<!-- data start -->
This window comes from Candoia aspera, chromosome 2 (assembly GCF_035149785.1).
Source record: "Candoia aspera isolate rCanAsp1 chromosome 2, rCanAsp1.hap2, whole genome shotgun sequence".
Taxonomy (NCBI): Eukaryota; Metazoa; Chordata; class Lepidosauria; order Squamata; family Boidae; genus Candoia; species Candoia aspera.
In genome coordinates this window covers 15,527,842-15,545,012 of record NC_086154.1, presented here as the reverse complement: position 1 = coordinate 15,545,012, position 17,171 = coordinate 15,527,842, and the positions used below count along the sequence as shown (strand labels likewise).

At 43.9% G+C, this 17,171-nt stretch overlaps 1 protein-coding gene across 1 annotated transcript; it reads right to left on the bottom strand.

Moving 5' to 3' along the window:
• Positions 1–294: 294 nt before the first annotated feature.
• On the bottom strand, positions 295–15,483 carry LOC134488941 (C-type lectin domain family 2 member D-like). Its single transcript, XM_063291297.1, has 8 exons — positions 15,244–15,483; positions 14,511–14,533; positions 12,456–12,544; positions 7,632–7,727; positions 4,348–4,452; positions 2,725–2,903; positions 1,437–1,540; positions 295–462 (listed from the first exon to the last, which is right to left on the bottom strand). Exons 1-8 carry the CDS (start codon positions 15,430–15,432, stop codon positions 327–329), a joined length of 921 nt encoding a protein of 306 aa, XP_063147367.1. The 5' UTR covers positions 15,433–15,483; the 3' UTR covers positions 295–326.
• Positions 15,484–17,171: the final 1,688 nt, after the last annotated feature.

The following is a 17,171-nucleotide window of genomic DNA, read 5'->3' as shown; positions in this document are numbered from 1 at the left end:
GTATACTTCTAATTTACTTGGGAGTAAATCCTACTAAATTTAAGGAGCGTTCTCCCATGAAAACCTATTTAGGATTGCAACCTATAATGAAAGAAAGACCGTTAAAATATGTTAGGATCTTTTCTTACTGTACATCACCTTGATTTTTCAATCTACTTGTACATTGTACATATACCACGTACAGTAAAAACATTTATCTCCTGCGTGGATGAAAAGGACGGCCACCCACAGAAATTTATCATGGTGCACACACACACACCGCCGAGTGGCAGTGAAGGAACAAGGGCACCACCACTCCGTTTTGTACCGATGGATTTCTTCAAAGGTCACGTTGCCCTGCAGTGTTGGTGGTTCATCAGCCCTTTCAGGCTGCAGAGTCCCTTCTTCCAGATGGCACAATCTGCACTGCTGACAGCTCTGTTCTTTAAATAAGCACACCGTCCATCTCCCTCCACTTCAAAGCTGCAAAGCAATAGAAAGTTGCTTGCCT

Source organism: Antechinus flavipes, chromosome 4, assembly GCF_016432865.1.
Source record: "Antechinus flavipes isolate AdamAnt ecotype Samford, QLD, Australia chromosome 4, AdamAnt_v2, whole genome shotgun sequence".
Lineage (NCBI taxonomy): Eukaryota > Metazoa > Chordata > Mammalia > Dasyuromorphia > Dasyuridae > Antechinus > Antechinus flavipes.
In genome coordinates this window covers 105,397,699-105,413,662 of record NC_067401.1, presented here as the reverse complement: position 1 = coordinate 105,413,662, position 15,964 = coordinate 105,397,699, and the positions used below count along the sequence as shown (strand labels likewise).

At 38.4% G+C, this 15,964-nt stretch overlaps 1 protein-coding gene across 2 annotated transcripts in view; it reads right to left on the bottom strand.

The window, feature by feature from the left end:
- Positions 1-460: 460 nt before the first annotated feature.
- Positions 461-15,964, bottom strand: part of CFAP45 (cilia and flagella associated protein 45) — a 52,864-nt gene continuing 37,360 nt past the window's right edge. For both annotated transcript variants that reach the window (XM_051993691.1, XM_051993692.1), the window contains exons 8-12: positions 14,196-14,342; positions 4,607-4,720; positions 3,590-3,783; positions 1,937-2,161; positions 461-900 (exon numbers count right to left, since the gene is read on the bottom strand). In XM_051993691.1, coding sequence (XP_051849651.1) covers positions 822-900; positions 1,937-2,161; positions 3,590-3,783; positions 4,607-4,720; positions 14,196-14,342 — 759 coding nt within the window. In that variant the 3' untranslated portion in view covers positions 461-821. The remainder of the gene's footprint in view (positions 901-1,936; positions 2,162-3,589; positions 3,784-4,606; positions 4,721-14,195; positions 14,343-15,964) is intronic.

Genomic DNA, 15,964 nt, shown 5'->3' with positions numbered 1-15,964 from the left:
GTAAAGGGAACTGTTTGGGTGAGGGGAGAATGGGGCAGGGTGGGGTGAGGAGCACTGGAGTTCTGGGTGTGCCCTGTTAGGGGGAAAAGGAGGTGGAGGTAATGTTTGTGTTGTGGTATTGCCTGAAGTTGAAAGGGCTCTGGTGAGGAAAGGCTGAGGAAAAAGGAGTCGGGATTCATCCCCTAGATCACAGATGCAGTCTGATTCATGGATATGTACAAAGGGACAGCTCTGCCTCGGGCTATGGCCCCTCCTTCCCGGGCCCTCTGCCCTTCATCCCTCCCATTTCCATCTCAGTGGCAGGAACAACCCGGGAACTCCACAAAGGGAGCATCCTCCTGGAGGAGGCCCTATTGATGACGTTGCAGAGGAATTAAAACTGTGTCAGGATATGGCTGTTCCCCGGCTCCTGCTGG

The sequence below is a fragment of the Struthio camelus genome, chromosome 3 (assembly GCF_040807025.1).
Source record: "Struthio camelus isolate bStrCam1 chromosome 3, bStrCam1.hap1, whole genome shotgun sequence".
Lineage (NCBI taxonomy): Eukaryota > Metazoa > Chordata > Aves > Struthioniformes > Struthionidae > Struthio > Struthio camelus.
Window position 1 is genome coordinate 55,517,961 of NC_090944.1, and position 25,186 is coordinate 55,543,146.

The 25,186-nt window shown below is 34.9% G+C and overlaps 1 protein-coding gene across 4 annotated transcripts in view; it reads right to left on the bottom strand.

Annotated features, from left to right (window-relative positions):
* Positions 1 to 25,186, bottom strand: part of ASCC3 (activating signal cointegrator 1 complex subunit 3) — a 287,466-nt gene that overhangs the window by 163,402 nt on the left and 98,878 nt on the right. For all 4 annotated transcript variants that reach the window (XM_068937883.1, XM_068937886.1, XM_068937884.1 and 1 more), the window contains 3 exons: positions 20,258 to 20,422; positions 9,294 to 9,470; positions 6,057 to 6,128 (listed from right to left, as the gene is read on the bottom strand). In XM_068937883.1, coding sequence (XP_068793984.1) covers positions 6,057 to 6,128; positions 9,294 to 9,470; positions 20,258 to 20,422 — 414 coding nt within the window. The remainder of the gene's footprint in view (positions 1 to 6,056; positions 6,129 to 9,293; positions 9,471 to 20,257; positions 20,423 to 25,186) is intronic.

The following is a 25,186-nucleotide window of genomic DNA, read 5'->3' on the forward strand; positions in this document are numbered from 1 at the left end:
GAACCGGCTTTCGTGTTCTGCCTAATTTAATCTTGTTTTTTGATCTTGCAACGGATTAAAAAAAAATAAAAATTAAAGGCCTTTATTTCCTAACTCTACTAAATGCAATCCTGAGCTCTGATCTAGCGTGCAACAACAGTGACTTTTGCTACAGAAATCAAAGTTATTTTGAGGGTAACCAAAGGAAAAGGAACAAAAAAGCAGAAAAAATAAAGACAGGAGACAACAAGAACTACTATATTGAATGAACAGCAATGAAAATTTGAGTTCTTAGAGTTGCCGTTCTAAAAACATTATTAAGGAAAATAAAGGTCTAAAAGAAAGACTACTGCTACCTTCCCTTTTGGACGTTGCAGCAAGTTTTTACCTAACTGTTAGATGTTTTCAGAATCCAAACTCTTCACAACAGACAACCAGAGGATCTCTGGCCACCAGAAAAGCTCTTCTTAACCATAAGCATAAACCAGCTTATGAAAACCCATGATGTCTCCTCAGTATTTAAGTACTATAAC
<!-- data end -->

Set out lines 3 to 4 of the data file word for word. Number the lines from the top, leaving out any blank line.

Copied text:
Taxonomy (NCBI): Eukaryota; Metazoa; Chordata; class Lepidosauria; order Squamata; family Boidae; genus Candoia; species Candoia aspera.
In genome coordinates this window covers 15,527,842-15,545,012 of record NC_086154.1, presented here as the reverse complement: position 1 = coordinate 15,545,012, position 17,171 = coordinate 15,527,842, and the positions used below count along the sequence as shown (strand labels likewise).